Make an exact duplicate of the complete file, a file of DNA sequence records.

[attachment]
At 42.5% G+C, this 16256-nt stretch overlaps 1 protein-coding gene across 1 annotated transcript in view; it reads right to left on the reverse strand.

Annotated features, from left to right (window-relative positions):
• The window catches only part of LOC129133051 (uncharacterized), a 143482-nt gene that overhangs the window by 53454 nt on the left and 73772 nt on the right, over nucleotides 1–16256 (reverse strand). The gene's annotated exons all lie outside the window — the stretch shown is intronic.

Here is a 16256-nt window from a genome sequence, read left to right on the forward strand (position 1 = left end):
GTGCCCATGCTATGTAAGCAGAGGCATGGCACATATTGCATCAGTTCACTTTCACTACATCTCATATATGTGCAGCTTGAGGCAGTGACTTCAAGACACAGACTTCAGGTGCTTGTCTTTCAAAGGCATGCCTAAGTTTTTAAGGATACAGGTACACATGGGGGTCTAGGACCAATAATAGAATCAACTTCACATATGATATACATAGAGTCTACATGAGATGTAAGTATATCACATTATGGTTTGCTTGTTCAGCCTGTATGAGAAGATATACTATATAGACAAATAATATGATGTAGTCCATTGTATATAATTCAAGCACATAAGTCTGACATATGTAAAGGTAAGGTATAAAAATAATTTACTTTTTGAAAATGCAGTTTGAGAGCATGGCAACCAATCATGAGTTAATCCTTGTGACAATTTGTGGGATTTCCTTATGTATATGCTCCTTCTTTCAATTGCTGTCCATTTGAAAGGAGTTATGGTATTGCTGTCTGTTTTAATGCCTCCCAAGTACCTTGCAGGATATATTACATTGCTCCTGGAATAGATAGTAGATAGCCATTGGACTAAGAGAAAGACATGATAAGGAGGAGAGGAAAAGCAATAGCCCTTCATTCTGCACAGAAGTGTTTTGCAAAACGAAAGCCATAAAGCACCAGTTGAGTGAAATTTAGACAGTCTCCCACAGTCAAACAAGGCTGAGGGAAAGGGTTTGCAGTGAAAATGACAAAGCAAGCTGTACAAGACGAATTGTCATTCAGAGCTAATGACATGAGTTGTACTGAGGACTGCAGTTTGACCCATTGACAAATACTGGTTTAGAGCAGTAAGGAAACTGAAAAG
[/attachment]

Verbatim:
At 42.5% G+C, this 16256-nt stretch overlaps 1 protein-coding gene across 1 annotated transcript in view; it reads right to left on the reverse strand.

Annotated features, from left to right (window-relative positions):
• The window catches only part of LOC129133051 (uncharacterized), a 143482-nt gene that overhangs the window by 53454 nt on the left and 73772 nt on the right, over nucleotides 1–16256 (reverse strand). The gene's annotated exons all lie outside the window — the stretch shown is intronic.

Here is a 16256-nt window from a genome sequence, read left to right on the forward strand (position 1 = left end):
GTGCCCATGCTATGTAAGCAGAGGCATGGCACATATTGCATCAGTTCACTTTCACTACATCTCATATATGTGCAGCTTGAGGCAGTGACTTCAAGACACAGACTTCAGGTGCTTGTCTTTCAAAGGCATGCCTAAGTTTTTAAGGATACAGGTACACATGGGGGTCTAGGACCAATAATAGAATCAACTTCACATATGATATACATAGAGTCTACATGAGATGTAAGTATATCACATTATGGTTTGCTTGTTCAGCCTGTATGAGAAGATATACTATATAGACAAATAATATGATGTAGTCCATTGTATATAATTCAAGCACATAAGTCTGACATATGTAAAGGTAAGGTATAAAAATAATTTACTTTTTGAAAATGCAGTTTGAGAGCATGGCAACCAATCATGAGTTAATCCTTGTGACAATTTGTGGGATTTCCTTATGTATATGCTCCTTCTTTCAATTGCTGTCCATTTGAAAGGAGTTATGGTATTGCTGTCTGTTTTAATGCCTCCCAAGTACCTTGCAGGATATATTACATTGCTCCTGGAATAGATAGTAGATAGCCATTGGACTAAGAGAAAGACATGATAAGGAGGAGAGGAAAAGCAATAGCCCTTCATTCTGCACAGAAGTGTTTTGCAAAACGAAAGCCATAAAGCACCAGTTGAGTGAAATTTAGACAGTCTCCCACAGTCAAACAAGGCTGAGGGAAAGGGTTTGCAGTGAAAATGACAAAGCAAGCTGTACAAGACGAATTGTCATTCAGAGCTAATGACATGAGTTGTACTGAGGACTGCAGTTTGACCCATTGACAAATACTGGTTTAGAGCAGTAAGGAAACTGAAAAG